At times, it’s felt like Pedro Baez is the cat with nine lives. Previously, we have said that Baez has become a pitcher who survives and thrives. Currently, many would consider him the arm in the bullpen they have the most confidence in.
At the current time, Baez is on the mend after narrowly avoiding an injury when he took a 103 MPH line drive off his knee against Tampa. This is good news for Los Angeles as the season moves into the summer months.
Now, Jorge Castillo has a story in the Los Angeles Times about how Baez has created that staying power. It’s been as much his attitude as it has been the development of a potent off-speed pitch.
— Pedro Baez Fan Club (@PedroBaezFanClb) May 24, 2019
Castillo captured a rare quote from the man known as ‘La Mula’, and it’s pretty telling of his mindset if you have never had a glimpse.
“In spite of the bad moments that have happened, us, as athletes, we always have those moments,” Baez, 31, said in Spanish in a recent, rare interview. “But, thank God, sometimes those moments help us come out better and more focused on finding success and focusing more on going out there and doing things right.”
That’s encouraging to read from a guy, quite honestly. It speaks of a player who has developed perspective through experience that hasn’t always been easy. While most Dodger fans have already converted to pro-Baez – it’s hard not to be after you read something like that.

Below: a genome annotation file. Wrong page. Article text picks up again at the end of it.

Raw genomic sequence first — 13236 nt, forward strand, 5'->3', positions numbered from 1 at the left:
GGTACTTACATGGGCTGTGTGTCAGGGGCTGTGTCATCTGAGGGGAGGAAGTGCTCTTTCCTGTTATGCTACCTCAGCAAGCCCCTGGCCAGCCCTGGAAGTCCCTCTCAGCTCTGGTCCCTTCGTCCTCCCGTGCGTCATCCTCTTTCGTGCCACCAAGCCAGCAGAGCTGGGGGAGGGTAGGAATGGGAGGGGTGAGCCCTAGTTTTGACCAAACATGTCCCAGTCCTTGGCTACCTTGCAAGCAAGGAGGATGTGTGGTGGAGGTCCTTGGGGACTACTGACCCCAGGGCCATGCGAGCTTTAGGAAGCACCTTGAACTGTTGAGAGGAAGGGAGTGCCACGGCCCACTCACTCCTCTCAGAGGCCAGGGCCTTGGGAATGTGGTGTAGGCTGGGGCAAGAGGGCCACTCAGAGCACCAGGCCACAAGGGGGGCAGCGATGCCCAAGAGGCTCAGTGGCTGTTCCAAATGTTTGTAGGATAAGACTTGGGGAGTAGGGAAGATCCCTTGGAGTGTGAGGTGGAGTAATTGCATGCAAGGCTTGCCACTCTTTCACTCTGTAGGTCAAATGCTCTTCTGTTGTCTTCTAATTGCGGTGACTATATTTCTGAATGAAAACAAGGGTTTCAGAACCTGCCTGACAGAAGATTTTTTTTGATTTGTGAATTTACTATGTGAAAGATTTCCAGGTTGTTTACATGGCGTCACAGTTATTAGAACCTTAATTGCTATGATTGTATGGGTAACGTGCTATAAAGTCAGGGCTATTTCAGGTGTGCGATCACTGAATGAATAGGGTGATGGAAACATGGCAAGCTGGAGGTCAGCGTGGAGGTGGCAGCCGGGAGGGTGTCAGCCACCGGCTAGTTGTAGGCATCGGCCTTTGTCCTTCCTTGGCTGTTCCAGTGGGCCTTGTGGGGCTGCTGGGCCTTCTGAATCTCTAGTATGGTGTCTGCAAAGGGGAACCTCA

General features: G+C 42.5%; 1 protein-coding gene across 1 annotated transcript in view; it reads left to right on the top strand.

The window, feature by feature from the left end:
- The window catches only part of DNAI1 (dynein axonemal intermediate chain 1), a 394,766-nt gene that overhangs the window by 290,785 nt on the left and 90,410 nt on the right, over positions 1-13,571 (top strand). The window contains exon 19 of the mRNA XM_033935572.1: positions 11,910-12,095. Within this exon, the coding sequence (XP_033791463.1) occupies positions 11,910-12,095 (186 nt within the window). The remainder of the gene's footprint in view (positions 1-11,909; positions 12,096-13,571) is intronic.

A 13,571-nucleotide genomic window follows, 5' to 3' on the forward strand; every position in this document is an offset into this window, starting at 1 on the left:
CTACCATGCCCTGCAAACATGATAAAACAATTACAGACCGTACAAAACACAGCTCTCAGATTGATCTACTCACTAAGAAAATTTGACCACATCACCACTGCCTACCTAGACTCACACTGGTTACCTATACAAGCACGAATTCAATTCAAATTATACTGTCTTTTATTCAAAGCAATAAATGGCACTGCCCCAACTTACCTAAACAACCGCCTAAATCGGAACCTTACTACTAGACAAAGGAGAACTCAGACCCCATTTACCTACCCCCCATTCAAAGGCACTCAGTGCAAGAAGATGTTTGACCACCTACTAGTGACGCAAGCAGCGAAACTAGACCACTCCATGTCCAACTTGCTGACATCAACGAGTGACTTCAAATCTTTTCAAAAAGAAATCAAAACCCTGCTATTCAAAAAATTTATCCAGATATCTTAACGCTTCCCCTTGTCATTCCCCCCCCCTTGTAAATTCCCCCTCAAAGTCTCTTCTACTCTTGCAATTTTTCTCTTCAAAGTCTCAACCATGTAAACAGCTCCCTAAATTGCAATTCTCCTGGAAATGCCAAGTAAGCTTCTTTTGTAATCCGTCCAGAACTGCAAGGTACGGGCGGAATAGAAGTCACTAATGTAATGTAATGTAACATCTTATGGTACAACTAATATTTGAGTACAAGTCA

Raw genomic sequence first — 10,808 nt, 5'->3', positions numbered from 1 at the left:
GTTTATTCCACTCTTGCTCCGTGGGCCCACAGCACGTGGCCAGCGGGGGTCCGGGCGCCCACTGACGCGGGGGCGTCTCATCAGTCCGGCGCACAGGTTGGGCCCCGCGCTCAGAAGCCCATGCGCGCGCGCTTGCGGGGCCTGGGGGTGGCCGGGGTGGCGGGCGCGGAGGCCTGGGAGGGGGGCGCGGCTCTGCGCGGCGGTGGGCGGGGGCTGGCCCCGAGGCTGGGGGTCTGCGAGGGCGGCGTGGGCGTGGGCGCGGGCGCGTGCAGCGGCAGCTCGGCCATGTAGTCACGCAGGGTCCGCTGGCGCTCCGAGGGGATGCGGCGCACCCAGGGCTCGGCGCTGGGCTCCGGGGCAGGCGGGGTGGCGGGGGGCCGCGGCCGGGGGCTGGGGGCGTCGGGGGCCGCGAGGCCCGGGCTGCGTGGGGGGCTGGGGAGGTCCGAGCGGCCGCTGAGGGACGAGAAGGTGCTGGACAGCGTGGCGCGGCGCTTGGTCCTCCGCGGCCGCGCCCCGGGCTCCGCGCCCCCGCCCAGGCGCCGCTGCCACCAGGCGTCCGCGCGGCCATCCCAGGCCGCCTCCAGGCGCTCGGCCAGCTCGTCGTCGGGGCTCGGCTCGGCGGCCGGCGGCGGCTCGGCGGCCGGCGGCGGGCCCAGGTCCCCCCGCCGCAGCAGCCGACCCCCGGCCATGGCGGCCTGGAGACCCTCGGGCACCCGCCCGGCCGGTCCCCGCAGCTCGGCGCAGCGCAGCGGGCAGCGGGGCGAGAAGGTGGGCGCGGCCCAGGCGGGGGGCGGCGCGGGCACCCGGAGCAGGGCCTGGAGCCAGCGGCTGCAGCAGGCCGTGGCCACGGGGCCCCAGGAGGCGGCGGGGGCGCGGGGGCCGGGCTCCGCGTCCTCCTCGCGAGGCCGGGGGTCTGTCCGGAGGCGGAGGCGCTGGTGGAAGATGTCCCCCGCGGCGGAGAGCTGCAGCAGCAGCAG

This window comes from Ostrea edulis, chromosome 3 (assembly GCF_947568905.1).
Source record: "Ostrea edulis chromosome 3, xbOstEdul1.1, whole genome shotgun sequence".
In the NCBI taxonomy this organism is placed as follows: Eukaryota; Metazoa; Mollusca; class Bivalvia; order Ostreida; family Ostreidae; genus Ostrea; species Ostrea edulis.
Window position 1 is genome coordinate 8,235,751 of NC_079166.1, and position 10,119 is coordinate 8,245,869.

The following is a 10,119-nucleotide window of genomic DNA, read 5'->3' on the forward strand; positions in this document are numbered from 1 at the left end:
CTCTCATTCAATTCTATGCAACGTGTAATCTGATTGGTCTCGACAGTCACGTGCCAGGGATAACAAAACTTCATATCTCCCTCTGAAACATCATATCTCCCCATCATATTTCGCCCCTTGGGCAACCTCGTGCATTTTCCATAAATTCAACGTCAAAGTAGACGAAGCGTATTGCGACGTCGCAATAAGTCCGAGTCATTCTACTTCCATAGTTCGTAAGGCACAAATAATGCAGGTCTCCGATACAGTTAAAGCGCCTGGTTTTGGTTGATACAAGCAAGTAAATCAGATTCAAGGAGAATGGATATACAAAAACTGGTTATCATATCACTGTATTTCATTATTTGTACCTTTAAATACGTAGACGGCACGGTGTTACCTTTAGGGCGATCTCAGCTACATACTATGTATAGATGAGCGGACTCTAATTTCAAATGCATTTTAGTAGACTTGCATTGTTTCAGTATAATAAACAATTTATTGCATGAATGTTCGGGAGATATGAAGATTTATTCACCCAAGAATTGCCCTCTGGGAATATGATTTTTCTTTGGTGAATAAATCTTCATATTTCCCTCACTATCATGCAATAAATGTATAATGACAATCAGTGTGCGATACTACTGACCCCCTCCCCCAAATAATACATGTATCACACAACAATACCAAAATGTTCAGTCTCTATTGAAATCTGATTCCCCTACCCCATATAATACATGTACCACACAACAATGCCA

Then there’s teammate Ross Stripling, who confirms that Baez goes about his business about how you would imagine it.
“Dude,” Dodgers pitcher Ross Stripling said, “he sits down there, he doesn’t say a word and the phone rings and he just takes off his sweater and goes and pitches.”
The remarks about Baez’s ability to handle adversity keep coming. Within the story, bullpen-mate Kenley Jansen talks about both players were coming up as position players. At a crossroads in their careers becoming hurlers, it was Baez’s attitude that couldn’t be shaken.
Finally, manager Dave Roberts says that Baez is one of his most accountable players.
“He’s a workhorse, a super competitor and a guy who really cares,” Roberts said. “I’m very sympathetic toward people who are accountable, and I’m proud of the way he’s handled everything.”
I have been on the Pedro Baez train for a while, courtesy of him showing flashes of being a dominant reliever. Now, I just like the guy as a person in general. He’s one of the best late-inning arms the Dodgers have. Equally important, he’s a solid person with a good head on his shoulders.
Give me that guy with the ball in his hands late every day of the week. And when it doesn’t work out – because that’s baseball – I’ll live with it.